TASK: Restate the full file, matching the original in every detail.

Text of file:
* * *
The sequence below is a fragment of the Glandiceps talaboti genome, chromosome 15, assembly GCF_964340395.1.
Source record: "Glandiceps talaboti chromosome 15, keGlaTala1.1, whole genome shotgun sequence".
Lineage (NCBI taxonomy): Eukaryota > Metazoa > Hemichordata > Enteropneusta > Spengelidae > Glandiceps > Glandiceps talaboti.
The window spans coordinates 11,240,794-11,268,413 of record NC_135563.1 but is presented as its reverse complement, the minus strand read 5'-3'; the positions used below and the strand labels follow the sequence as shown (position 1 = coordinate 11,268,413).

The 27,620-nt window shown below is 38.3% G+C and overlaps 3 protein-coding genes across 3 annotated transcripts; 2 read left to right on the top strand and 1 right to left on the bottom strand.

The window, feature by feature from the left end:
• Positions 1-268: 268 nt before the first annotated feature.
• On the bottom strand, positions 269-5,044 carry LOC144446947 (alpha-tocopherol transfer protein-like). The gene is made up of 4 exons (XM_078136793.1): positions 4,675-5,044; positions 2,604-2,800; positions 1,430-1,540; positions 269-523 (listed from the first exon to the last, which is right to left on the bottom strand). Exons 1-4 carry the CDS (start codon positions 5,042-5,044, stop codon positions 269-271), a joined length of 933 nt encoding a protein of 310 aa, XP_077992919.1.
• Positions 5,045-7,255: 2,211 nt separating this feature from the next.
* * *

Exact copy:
The sequence below is a fragment of the Glandiceps talaboti genome, chromosome 15, assembly GCF_964340395.1.
Source record: "Glandiceps talaboti chromosome 15, keGlaTala1.1, whole genome shotgun sequence".
Lineage (NCBI taxonomy): Eukaryota > Metazoa > Hemichordata > Enteropneusta > Spengelidae > Glandiceps > Glandiceps talaboti.
The window spans coordinates 11,240,794-11,268,413 of record NC_135563.1 but is presented as its reverse complement, the minus strand read 5'-3'; the positions used below and the strand labels follow the sequence as shown (position 1 = coordinate 11,268,413).

The 27,620-nt window shown below is 38.3% G+C and overlaps 3 protein-coding genes across 3 annotated transcripts; 2 read left to right on the top strand and 1 right to left on the bottom strand.

The window, feature by feature from the left end:
• Positions 1-268: 268 nt before the first annotated feature.
• On the bottom strand, positions 269-5,044 carry LOC144446947 (alpha-tocopherol transfer protein-like). The gene is made up of 4 exons (XM_078136793.1): positions 4,675-5,044; positions 2,604-2,800; positions 1,430-1,540; positions 269-523 (listed from the first exon to the last, which is right to left on the bottom strand). Exons 1-4 carry the CDS (start codon positions 5,042-5,044, stop codon positions 269-271), a joined length of 933 nt encoding a protein of 310 aa, XP_077992919.1.
• Positions 5,045-7,255: 2,211 nt separating this feature from the next.